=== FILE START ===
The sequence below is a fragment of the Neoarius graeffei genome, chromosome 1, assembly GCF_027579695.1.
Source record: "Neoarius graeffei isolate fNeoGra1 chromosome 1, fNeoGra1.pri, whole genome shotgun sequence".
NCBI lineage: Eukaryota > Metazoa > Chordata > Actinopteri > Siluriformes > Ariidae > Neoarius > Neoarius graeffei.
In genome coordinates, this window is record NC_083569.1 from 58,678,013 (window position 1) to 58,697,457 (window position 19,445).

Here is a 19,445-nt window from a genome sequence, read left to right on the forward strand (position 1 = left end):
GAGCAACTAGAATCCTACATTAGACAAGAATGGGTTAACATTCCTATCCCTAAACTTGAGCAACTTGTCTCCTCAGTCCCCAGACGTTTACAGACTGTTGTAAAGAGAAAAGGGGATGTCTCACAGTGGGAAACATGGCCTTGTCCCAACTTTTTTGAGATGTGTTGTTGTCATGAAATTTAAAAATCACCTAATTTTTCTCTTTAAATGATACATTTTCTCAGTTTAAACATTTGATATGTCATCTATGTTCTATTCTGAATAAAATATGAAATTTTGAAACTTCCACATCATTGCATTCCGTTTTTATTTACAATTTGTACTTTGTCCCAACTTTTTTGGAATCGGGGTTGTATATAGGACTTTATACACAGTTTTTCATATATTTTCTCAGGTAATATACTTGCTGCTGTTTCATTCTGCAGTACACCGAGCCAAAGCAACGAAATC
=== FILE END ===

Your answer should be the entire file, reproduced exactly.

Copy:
The sequence below is a fragment of the Neoarius graeffei genome, chromosome 1, assembly GCF_027579695.1.
Source record: "Neoarius graeffei isolate fNeoGra1 chromosome 1, fNeoGra1.pri, whole genome shotgun sequence".
NCBI lineage: Eukaryota > Metazoa > Chordata > Actinopteri > Siluriformes > Ariidae > Neoarius > Neoarius graeffei.
In genome coordinates, this window is record NC_083569.1 from 58,678,013 (window position 1) to 58,697,457 (window position 19,445).

Here is a 19,445-nt window from a genome sequence, read left to right on the forward strand (position 1 = left end):
GAGCAACTAGAATCCTACATTAGACAAGAATGGGTTAACATTCCTATCCCTAAACTTGAGCAACTTGTCTCCTCAGTCCCCAGACGTTTACAGACTGTTGTAAAGAGAAAAGGGGATGTCTCACAGTGGGAAACATGGCCTTGTCCCAACTTTTTTGAGATGTGTTGTTGTCATGAAATTTAAAAATCACCTAATTTTTCTCTTTAAATGATACATTTTCTCAGTTTAAACATTTGATATGTCATCTATGTTCTATTCTGAATAAAATATGAAATTTTGAAACTTCCACATCATTGCATTCCGTTTTTATTTACAATTTGTACTTTGTCCCAACTTTTTTGGAATCGGGGTTGTATATAGGACTTTATACACAGTTTTTCATATATTTTCTCAGGTAATATACTTGCTGCTGTTTCATTCTGCAGTACACCGAGCCAAAGCAACGAAATC